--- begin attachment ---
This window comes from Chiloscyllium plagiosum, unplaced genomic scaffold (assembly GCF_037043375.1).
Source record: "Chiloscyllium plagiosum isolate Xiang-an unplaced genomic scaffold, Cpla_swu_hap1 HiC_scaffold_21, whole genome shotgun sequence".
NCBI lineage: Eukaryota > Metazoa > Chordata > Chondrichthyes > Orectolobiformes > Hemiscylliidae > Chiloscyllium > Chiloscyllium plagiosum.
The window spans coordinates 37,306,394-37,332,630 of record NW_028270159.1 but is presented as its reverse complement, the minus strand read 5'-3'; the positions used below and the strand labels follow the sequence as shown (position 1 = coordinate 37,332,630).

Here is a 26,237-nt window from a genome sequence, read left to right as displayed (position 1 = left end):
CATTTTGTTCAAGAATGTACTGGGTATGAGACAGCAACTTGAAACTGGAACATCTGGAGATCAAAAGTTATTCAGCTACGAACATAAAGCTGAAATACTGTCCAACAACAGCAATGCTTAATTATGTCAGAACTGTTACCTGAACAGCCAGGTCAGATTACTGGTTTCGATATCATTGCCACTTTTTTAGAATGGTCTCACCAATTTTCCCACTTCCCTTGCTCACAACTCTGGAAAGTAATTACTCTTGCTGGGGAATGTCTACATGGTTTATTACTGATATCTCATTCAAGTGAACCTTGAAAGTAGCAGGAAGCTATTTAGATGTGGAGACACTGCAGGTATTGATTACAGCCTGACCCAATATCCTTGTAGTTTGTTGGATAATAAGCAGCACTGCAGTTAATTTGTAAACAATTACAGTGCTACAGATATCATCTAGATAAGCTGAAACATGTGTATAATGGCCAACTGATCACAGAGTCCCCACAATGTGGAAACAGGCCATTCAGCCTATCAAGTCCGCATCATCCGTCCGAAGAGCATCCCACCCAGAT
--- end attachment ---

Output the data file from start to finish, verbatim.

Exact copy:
This window comes from Chiloscyllium plagiosum, unplaced genomic scaffold (assembly GCF_037043375.1).
Source record: "Chiloscyllium plagiosum isolate Xiang-an unplaced genomic scaffold, Cpla_swu_hap1 HiC_scaffold_21, whole genome shotgun sequence".
NCBI lineage: Eukaryota > Metazoa > Chordata > Chondrichthyes > Orectolobiformes > Hemiscylliidae > Chiloscyllium > Chiloscyllium plagiosum.
The window spans coordinates 37,306,394-37,332,630 of record NW_028270159.1 but is presented as its reverse complement, the minus strand read 5'-3'; the positions used below and the strand labels follow the sequence as shown (position 1 = coordinate 37,332,630).

Here is a 26,237-nt window from a genome sequence, read left to right as displayed (position 1 = left end):
CATTTTGTTCAAGAATGTACTGGGTATGAGACAGCAACTTGAAACTGGAACATCTGGAGATCAAAAGTTATTCAGCTACGAACATAAAGCTGAAATACTGTCCAACAACAGCAATGCTTAATTATGTCAGAACTGTTACCTGAACAGCCAGGTCAGATTACTGGTTTCGATATCATTGCCACTTTTTTAGAATGGTCTCACCAATTTTCCCACTTCCCTTGCTCACAACTCTGGAAAGTAATTACTCTTGCTGGGGAATGTCTACATGGTTTATTACTGATATCTCATTCAAGTGAACCTTGAAAGTAGCAGGAAGCTATTTAGATGTGGAGACACTGCAGGTATTGATTACAGCCTGACCCAATATCCTTGTAGTTTGTTGGATAATAAGCAGCACTGCAGTTAATTTGTAAACAATTACAGTGCTACAGATATCATCTAGATAAGCTGAAACATGTGTATAATGGCCAACTGATCACAGAGTCCCCACAATGTGGAAACAGGCCATTCAGCCTATCAAGTCCGCATCATCCGTCCGAAGAGCATCCCACCCAGAT